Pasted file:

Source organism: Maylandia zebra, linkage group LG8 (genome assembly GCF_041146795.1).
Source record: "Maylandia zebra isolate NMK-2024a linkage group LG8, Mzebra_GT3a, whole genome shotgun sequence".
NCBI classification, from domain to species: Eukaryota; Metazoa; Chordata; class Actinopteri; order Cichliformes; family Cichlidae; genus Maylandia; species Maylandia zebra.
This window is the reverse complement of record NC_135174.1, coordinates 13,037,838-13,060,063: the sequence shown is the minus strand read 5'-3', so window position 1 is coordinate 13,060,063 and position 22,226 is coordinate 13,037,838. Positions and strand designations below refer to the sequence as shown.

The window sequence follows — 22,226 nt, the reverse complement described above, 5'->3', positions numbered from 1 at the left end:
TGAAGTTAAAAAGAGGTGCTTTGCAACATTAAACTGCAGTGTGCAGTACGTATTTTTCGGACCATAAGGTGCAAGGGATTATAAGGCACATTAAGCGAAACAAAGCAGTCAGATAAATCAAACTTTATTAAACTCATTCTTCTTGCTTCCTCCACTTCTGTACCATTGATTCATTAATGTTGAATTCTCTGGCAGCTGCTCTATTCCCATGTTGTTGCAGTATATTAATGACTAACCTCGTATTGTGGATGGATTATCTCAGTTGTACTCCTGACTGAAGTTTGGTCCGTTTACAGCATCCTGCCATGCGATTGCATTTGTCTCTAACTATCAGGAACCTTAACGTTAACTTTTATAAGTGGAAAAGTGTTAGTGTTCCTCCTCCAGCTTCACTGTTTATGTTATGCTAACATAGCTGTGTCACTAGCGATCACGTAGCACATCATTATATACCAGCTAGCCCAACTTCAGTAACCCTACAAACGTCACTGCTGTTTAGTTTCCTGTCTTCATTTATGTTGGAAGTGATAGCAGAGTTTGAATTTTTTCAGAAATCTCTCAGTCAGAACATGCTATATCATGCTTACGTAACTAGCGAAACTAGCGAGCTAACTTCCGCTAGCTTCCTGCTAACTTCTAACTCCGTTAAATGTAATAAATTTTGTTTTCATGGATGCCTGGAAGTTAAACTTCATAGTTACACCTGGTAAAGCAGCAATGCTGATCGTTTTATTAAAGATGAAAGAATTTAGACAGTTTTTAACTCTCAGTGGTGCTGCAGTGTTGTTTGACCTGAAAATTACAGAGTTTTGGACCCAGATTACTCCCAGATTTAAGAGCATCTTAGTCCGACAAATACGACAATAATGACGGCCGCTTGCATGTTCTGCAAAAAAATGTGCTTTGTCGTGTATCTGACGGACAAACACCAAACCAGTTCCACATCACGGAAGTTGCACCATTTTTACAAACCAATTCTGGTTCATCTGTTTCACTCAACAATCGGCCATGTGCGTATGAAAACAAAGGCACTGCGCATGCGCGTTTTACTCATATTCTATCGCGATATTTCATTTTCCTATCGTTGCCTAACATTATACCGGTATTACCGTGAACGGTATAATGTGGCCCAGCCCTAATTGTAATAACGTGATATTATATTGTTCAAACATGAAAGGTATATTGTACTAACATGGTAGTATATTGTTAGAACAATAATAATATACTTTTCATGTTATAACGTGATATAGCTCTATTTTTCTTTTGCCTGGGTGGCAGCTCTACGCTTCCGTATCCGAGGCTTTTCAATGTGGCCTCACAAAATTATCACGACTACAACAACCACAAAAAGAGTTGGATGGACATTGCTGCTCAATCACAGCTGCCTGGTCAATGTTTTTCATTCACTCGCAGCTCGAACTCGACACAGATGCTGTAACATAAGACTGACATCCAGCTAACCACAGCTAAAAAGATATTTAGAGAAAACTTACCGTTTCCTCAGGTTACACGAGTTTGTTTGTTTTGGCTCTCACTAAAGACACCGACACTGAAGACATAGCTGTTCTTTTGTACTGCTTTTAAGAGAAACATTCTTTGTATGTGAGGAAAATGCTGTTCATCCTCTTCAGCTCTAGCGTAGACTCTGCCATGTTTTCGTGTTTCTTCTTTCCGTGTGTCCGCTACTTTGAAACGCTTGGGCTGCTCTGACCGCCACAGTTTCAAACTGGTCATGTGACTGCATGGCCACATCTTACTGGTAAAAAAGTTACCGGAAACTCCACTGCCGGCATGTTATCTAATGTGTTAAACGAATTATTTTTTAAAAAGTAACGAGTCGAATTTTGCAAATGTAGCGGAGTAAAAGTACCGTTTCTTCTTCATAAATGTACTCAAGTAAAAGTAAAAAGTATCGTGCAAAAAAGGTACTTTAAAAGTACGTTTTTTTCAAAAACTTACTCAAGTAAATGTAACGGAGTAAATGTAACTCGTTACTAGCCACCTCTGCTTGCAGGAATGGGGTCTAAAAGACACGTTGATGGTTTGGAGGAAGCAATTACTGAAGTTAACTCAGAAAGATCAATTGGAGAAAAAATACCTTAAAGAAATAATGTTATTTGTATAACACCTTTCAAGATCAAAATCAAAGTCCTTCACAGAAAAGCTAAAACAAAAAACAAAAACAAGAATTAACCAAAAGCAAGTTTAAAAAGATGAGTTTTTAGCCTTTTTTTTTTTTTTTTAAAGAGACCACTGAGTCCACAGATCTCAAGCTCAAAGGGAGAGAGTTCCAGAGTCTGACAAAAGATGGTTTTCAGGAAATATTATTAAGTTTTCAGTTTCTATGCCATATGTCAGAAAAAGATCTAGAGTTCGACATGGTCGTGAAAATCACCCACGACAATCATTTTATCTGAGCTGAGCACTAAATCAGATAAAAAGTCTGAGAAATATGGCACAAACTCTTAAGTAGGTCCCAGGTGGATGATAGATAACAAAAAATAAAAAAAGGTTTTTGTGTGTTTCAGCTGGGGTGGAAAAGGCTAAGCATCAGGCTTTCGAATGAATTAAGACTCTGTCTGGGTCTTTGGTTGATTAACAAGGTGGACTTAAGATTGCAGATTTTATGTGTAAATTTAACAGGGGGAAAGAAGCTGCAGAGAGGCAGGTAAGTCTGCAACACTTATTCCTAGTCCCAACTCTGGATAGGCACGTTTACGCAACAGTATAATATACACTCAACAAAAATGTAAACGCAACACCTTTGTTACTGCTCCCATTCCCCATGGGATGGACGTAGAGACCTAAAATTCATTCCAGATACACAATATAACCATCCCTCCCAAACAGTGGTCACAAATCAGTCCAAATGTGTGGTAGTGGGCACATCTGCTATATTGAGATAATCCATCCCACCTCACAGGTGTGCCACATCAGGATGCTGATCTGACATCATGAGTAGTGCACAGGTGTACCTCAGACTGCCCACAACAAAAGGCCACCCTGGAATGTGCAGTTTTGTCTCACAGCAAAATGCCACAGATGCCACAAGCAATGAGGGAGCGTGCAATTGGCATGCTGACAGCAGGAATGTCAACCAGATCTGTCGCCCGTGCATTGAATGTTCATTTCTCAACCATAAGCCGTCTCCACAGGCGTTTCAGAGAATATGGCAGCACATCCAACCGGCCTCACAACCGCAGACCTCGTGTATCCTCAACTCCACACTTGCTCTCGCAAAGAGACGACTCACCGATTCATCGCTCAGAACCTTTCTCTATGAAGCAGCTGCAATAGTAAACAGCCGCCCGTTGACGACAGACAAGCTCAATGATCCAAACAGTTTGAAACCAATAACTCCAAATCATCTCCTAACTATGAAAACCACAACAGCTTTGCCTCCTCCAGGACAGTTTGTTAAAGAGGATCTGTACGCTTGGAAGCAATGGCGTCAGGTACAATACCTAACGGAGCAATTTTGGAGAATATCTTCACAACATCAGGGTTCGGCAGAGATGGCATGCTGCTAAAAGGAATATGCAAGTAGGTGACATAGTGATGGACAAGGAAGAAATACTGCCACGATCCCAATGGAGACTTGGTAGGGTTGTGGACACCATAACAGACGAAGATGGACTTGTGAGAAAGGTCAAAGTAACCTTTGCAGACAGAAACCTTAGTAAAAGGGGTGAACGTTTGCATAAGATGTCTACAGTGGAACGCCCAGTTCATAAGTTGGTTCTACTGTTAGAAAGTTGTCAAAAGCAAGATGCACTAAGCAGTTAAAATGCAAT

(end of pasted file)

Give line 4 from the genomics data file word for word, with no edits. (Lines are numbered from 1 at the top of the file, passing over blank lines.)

This window is the reverse complement of record NC_135174.1, coordinates 13,037,838-13,060,063: the sequence shown is the minus strand read 5'-3', so window position 1 is coordinate 13,060,063 and position 22,226 is coordinate 13,037,838. Positions and strand designations below refer to the sequence as shown.